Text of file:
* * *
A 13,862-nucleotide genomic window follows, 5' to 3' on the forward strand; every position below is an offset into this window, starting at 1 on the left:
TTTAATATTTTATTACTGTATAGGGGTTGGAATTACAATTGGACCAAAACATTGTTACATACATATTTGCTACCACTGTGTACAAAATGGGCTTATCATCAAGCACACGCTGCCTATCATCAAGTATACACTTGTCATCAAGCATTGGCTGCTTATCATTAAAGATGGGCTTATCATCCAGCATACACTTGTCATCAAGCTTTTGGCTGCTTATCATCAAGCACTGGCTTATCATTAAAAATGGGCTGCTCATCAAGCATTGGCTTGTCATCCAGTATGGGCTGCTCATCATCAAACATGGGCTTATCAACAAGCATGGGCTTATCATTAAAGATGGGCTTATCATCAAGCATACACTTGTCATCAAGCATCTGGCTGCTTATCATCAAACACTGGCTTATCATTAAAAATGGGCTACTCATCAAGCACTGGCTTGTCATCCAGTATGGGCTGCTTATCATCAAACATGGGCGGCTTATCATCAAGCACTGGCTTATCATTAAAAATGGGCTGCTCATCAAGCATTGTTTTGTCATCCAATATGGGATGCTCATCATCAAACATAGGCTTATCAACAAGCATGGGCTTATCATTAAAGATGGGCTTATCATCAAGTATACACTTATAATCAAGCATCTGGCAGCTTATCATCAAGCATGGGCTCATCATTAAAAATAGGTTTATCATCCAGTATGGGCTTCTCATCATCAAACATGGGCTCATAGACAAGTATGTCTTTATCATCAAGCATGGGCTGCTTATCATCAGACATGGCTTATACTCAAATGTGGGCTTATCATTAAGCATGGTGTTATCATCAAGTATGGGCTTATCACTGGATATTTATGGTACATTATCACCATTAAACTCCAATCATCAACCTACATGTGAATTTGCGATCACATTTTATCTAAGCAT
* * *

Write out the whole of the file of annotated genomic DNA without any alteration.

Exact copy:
A 13,862-nucleotide genomic window follows, 5' to 3' on the forward strand; every position below is an offset into this window, starting at 1 on the left:
TTTAATATTTTATTACTGTATAGGGGTTGGAATTACAATTGGACCAAAACATTGTTACATACATATTTGCTACCACTGTGTACAAAATGGGCTTATCATCAAGCACACGCTGCCTATCATCAAGTATACACTTGTCATCAAGCATTGGCTGCTTATCATTAAAGATGGGCTTATCATCCAGCATACACTTGTCATCAAGCTTTTGGCTGCTTATCATCAAGCACTGGCTTATCATTAAAAATGGGCTGCTCATCAAGCATTGGCTTGTCATCCAGTATGGGCTGCTCATCATCAAACATGGGCTTATCAACAAGCATGGGCTTATCATTAAAGATGGGCTTATCATCAAGCATACACTTGTCATCAAGCATCTGGCTGCTTATCATCAAACACTGGCTTATCATTAAAAATGGGCTACTCATCAAGCACTGGCTTGTCATCCAGTATGGGCTGCTTATCATCAAACATGGGCGGCTTATCATCAAGCACTGGCTTATCATTAAAAATGGGCTGCTCATCAAGCATTGTTTTGTCATCCAATATGGGATGCTCATCATCAAACATAGGCTTATCAACAAGCATGGGCTTATCATTAAAGATGGGCTTATCATCAAGTATACACTTATAATCAAGCATCTGGCAGCTTATCATCAAGCATGGGCTCATCATTAAAAATAGGTTTATCATCCAGTATGGGCTTCTCATCATCAAACATGGGCTCATAGACAAGTATGTCTTTATCATCAAGCATGGGCTGCTTATCATCAGACATGGCTTATACTCAAATGTGGGCTTATCATTAAGCATGGTGTTATCATCAAGTATGGGCTTATCACTGGATATTTATGGTACATTATCACCATTAAACTCCAATCATCAACCTACATGTGAATTTGCGATCACATTTTATCTAAGCAT